A stereo vision based craft shock correlation on rough sea
PhDs and postgraduate research
Self-funded PhD students only
School of Mechanical and Design Engineering
October and February
Applications accepted all year round
The work on this project will:
- Implement existing stereo-vision pipelines of epipolar search approach, and variational surface shape model based dense 3D reconstruction of moving wave
- Develop physics wave model to simulate in detail wave-induced load on the vessel
- Modify the variational approach to a sparse surface wave model by incorporating a statistical model of hydrodynamics in the optimisation functionals for matching to allow real time estimation of wave propagation parameters
The project intents to develop a stereo-vision based feature extraction pipeline of oncoming waves at close-proximity. The machine vision system will be deployed on fast marine crafts as a key part of a shock mitigation controller for autonomous surface vehicle that considers the well-being of its human occupants.
The outcome will devise understanding and correlation between close-range wave characteristics with human biomechanic responses to mechanical shock and vibration at sea. The results will be equally relevant to autonomous off-road vehicles with human occupants.
The School of Mechanical and Design Engineering owns two unmanned surface test vehicles and a FLIR® stereo vision camera system dedicated to this project for wave data collection and machine vision algorithm validation. The project will start with comparing and adapting existing stereo vision techniques to achieve off-line wave characterisation. The new in-the-loop feature detector and the unique close-wave imagery data made available will make a significant contribution to the wider machine vision community for outdoor mobile systems and the marine industry.
The visual features will form an important part of the shock-mitigating navigational decisions that are key to the future surface vehicles for safer transport of personnel and casualties. The project is aligned with the University’s vision to build global and national partnership through the boundary-breaking themes of future transportation and intelligent systems.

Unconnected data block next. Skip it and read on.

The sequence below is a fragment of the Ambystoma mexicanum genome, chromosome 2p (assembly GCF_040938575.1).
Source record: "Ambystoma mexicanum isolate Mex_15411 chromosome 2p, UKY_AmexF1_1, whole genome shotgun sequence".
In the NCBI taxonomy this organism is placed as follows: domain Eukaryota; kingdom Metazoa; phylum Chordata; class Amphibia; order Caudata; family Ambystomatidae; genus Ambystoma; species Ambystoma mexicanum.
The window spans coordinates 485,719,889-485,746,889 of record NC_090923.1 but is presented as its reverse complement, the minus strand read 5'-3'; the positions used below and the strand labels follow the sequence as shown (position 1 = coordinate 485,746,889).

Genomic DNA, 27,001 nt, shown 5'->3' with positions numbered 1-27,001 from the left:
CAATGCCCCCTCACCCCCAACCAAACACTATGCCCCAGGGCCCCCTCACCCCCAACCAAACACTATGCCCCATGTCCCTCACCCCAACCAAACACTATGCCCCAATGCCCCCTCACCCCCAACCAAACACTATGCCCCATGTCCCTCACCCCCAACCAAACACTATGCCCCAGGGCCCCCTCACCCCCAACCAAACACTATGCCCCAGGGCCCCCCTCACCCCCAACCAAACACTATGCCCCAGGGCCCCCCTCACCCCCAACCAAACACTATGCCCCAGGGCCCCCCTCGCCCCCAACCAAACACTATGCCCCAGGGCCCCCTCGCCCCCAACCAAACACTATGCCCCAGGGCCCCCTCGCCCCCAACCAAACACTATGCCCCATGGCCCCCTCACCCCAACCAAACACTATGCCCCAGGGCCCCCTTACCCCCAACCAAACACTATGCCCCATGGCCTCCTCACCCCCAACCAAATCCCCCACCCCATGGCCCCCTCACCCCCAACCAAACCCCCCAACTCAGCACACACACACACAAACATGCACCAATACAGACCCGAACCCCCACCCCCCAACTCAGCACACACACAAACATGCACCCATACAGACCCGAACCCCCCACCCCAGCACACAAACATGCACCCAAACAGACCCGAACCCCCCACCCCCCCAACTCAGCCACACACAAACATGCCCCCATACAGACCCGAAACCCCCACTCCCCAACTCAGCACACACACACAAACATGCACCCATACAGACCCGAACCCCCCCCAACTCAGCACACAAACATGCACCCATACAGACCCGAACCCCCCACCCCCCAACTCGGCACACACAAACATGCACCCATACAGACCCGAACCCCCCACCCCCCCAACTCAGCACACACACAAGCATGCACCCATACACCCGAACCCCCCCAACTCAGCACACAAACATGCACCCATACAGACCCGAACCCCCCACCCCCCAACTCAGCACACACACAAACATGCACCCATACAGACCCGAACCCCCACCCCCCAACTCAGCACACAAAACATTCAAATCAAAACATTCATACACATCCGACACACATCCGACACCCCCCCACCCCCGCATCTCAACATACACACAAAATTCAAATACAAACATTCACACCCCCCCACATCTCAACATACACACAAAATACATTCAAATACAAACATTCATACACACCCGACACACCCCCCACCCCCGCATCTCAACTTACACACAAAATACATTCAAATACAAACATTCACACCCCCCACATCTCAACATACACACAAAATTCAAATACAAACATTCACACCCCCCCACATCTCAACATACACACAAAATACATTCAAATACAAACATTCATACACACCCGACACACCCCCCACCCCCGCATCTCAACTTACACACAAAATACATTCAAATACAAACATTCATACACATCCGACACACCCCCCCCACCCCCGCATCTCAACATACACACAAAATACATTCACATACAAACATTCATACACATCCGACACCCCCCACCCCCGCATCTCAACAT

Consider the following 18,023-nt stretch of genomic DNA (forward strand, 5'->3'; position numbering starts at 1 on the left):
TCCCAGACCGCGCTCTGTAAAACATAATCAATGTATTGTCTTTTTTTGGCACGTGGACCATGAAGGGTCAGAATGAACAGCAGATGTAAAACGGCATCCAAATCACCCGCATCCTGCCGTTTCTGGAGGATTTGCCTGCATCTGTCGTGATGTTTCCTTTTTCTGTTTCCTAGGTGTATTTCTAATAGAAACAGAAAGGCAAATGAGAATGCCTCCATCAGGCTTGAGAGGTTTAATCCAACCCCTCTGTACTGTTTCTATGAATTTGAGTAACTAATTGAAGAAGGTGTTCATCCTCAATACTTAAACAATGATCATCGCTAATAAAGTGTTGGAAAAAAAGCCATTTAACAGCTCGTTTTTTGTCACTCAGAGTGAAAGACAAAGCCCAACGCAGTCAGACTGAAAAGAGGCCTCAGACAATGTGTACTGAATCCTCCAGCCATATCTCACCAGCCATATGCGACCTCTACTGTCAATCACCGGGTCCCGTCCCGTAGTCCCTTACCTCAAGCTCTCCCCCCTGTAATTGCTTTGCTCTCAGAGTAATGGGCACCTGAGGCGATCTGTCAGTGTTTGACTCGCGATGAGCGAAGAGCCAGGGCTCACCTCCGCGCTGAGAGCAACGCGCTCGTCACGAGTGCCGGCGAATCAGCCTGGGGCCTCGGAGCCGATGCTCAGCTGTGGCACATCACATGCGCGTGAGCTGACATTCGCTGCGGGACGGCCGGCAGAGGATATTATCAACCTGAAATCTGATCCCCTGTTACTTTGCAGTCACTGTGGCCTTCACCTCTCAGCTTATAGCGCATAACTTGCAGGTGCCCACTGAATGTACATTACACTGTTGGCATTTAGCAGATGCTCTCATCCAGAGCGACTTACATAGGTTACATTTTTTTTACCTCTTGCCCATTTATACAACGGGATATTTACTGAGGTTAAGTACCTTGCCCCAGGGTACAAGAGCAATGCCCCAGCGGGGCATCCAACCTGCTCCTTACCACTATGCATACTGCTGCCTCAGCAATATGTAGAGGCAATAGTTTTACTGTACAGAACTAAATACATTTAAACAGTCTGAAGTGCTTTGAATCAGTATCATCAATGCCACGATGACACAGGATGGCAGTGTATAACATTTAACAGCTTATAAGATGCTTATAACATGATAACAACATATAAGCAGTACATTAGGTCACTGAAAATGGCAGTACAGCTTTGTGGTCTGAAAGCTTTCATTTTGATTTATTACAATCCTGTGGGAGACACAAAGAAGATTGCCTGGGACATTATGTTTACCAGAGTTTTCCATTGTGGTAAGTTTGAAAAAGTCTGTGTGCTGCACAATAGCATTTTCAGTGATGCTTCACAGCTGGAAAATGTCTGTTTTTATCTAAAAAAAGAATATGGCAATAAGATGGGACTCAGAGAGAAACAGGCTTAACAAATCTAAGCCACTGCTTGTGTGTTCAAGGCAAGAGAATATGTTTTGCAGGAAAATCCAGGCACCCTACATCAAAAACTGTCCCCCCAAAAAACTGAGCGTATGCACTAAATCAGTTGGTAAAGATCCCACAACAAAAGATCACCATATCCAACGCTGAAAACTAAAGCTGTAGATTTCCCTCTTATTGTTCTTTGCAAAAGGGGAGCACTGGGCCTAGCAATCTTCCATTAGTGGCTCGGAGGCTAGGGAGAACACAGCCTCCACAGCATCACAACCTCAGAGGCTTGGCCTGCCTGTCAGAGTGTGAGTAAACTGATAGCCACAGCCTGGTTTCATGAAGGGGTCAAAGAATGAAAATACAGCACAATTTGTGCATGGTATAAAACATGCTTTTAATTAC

The successful candidate is expected to collaborate with project partners from areas of visual computing, hydrodynamic modelling, biomechanics and industrial partners in the maritime industry. Attendance at conferences, project meetings, and workshops is also anticipated.
Fees and funding
Funding availability: Self-funded PhD students only.
PhD full-time and part-time courses are eligible for the UK Government Doctoral Loan (UK and EU students only).
2020/2021 fees (applicable for October 2020 and February 2021 start)
Home/EU/CI full-time students: £4,407 p/a*
Home/EU/CI part-time students: £2,204 p/a*
International full-time students: £16,400 p/a*
International part-time students: £8,200 p/a*
*All fees are subject to annual increase
You'll need an upper second class honours degree from an internationally recognised university or a Master’s degree in Robotics, Computer Science, Electronics, Mechanics, Mathematics, Physics or a similar discipline. In exceptional cases, we may consider equivalent professional experience and/or qualifications. English language proficiency at a minimum of IELTS band 6.5 with no component score below 6.0.
How to apply
We’d encourage you to contact Dr Ya Huang at firstname.lastname@example.org to discuss your interest before you apply, quoting the project code.
Make sure you submit a personal statement, proof of your degrees and grades, details of two referees, proof of your English language proficiency and an up-to-date CV. An extended statement as to how you might address the proposal would be welcomed.
Our ‘How to Apply’ page offers further guidance on the PhD application process.
If you want to be considered for this self-funded PhD opportunity you must quote project code SMDE4610220 when applying.